|NATIONAL PARKS QUICKLINKS|
Backpacker Magazine – September 2005
16 wild ways to find backcountry solitude and big-time scenery. All this, and you can bring the ice chest, too.
Top Whitewater Gorge
Rapids and remote wilderness come together on the Big South Fork River.
The Southeast has rivers the way a well-stocked iPod has songs: one for every mood. But few compare to this largely unheralded stream on the Cumberland Plateau, which has so much diversity in 80 miles it's like a giant paddling anthology. Want something upbeat? Put in at Burnt Mill Bridge and paddle 11 miles of fast-paced whitewater, where a string of Class II-III rapids leads into Double Falls, Washing Machine, and the Ell-all Class III-IV and packed close together in a 1-2-3 punch. The daytrip passes through a spectacular gorge lined with 600-foot cliffs, house-sized boulders, and hemlock-lined waterfalls. Prefer to tone it down? Choose the 25-mile, 2-day trip on the lower river, where you'll find tranquil water and quiet riverside campsites (there are easy portages at Angel Falls and Devils Jump). And these are just two among many options on the Big South Fork. Everywhere on the river, look for otters, bobcats, and black bears.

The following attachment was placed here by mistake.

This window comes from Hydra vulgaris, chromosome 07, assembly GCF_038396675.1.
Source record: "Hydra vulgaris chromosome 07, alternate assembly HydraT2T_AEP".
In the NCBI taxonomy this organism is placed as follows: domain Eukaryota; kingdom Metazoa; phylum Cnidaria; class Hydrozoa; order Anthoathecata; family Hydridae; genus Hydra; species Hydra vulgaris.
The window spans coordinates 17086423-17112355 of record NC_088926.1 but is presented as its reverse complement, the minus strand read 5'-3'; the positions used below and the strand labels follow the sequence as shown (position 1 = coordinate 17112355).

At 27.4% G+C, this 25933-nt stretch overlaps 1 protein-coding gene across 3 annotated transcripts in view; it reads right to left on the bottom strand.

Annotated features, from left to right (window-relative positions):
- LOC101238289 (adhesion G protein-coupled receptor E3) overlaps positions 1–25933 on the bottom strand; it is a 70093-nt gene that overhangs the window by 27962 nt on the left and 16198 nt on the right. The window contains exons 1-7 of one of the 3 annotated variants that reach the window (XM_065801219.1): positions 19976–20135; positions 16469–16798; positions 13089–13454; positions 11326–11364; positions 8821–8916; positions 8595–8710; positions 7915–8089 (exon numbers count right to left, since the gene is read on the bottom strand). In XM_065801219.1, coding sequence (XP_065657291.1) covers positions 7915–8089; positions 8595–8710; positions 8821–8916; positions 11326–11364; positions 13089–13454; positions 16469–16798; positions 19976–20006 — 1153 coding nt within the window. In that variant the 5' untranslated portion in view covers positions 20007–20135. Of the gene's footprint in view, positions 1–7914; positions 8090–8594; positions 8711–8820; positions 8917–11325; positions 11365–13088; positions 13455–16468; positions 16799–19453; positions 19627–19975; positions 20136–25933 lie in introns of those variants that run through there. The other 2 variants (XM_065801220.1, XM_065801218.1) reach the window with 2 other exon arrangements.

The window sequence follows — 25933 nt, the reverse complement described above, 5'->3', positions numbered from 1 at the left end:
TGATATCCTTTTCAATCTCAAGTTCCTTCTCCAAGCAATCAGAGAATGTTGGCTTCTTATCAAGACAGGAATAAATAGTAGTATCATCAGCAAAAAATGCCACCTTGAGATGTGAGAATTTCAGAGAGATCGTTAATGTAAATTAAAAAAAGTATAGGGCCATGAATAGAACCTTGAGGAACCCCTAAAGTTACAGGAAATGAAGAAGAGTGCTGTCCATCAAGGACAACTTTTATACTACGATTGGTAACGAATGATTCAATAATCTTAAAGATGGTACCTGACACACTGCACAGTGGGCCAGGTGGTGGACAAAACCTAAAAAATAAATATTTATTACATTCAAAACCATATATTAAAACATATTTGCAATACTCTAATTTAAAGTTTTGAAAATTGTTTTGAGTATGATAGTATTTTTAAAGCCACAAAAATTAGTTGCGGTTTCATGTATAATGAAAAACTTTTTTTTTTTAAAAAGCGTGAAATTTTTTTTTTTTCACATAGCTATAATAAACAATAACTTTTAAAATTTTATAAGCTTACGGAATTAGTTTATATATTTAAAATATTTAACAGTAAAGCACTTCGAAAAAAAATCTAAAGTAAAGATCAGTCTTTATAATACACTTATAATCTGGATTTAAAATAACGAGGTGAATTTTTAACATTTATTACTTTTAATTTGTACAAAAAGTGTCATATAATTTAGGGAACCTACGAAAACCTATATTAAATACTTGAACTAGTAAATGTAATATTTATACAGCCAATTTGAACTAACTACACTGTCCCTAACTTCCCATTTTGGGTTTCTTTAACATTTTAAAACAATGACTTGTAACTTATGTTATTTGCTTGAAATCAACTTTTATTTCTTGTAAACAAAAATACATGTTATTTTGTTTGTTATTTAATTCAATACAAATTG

Get there The gorge section starts at Burnt Mill Bridge, east of Allardt, TN (check status of bridge closure for best access). Take out at Leatherwood Ford, on Leatherwood Ford Road west of Oneida, TN. For the overnight journey, start at Leatherwood and take out at Blue Heron, off KY 742 west of Revelo, KY. Guided trips and shuttles: www.ky-rafting.com.
Season April through June for the gorge, April through October for the lower section (though it can get low in dry years)
Difficulty Easy to Advanced; Class I-IV, depending on section (the gorge is for experienced paddlers only)
Contact Big South Fork National River and Recreation Area, (423) 569-9778; www.nps.gov/biso. Camping permits required.